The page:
What makes a brick wall?
08.40, Friday 9 Sep 2022 Link to this post
There’s a wall we pass on the way to nursery and it’s crumbling – my little girl was asking what the bits were. So that got us talking.
Well a brick wall is bricks and mortar. But that seemed insufficient when I said it out loud.
A brick wall is bricks, and mortar, and pattern.
That’s where I landed. Without the pattern the wall wouldn’t stay up. So it’s an ingredient, just the same, even though it belongs to a different category.
I suspect if I asked a bricklayer this would be absolutely obvious. So it’s only a surprise to newcomers and those, like me, with ontological blinkers.
When I’m running (I’m not running much at the moment) my mental model is that I’m training up four things, and they have to be balanced – I can’t get to longer distances unless they all improve, so there’s always one that is lagging, and so I work on that.
Three are physical: heart, puff, muscles (strength and stamina).
And also: will.
Will is definitely something which is trainable. Not just gaining confidence in one’s own capacity, but the ability to endure tedious middle miles, or training over months and months, or the last few miles of a race where so many other people are now walking and it would be so easy to join them.
Bread, famously: flour, water, yeast, salt.
Also - practice?
During the Sourdough Period I was baking every week or so. I’ve baked before so it didn’t take too long to get my eye in. Yet I’ve got photos, and the difference between the first loaf I was pleased with and the loaves a few months later is extraordinary.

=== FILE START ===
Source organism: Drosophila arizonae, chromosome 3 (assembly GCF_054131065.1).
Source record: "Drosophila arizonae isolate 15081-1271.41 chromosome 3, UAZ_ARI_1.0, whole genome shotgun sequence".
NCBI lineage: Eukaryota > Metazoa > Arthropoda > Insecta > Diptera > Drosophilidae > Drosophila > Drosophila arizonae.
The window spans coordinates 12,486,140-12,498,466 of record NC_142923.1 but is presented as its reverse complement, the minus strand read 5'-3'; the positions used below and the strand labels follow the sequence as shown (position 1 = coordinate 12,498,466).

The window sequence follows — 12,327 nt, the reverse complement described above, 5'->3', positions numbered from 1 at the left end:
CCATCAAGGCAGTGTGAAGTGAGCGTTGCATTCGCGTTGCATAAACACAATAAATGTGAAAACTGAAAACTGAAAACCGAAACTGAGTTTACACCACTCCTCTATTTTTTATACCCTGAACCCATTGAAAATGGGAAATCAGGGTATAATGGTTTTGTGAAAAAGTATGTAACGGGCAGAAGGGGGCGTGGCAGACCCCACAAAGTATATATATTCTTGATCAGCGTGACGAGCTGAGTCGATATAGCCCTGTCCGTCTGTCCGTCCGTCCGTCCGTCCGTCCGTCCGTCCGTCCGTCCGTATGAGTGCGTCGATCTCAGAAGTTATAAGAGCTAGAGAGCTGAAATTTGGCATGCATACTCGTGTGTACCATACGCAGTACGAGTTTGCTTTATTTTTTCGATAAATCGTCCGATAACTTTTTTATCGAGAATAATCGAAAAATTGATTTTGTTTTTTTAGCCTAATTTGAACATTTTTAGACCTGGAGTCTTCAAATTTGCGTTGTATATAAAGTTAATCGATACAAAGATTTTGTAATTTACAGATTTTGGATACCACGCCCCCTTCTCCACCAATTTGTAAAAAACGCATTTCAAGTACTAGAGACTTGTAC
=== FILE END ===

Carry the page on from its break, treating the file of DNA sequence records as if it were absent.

Nothing changed, as far I could tell. I didn’t refine anything. I didn’t change my kit. I didn’t work to keep anything in mind. Just… my hands and my unconscious intuitions figured out how to improve on their own.
(If you drive, you’ll remember that learning to drive is wild. You learn to drive by trying to drive for about 12 hours. You don’t really have to think about it. You can’t improve by working harder. You just… sit there and give it time. Your body and your hindbrain figure it out.)
So practice is as important as any of the other four. Again a different category.
It’s a curious provocation whenever I’m making anything: what is the X? Assume there is one and make room for it.
I don’t mean outcomes. There is definitely an outcome-X factor in experience of architecture and apps and appetisers which emerges from I-don’t-know-what, and we do our best to create the conditions for that to appear.
I mean instead an input-X. What’s the ingredient, the thing I control, the quality I could be providing more of, to whatever activity it is I’m doing or whatever thing it is I’m making. And it may be hard to spot, because it may not be in the same category as the others.